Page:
If my life was to make sense, I could not get away forever with leaving him out of my biography. It had a missing facet, all he represented deprived of its weight. Over the years I sent him my books published in Romania—that brought into light other relationships. I wondered if he knew he was not omitted for reasons of memory. It would have taken a steely understanding and perspicacious sense of “reality,” which he had. It seemed a pact to speak not one word about him in print. But then, who was the pact with? In the late ’80s I had this dream that died in a matter of months, evidently incinerated in midair—about helping write “The Hunter Thompson Story.” There was no time frame. It was vivid, a certainty. But nothing happened. So I had the instruction. From whom, I didn’t know. But I was sure it was some sort of fact, somewhere. These intense dream communications don’t always amount to anything in fact, though often they do. They are, in any case, information.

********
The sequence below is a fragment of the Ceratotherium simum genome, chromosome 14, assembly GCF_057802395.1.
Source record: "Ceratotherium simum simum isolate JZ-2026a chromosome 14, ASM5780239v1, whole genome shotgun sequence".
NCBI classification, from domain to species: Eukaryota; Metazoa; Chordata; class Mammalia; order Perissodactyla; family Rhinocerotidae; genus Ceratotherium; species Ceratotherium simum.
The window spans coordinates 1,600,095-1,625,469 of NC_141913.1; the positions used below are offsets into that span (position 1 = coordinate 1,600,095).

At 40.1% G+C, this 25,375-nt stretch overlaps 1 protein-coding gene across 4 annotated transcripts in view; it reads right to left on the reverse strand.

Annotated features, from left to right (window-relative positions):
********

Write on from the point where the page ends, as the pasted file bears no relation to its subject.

Over time I dreaded hearing a TV announcer say he was dead. Then a few weeks before February 20, ’05, waking from a forgotten dream, I felt an excited closeness to Hunter, that mysteriously everything was fine. A few weeks later hearing CNN announce his suicide, I watched my feelings. Not crushed. I felt the dream atmosphere rise up, that it was all right, everything was all right, and I began to hear in my head: “Please don’t let me be misunderstood.” It was about at that moment I acquired the sharp intention to write this book. My idea was to remain a dim figure in the background. But I found I had to step forward. Acquire some flesh and blood.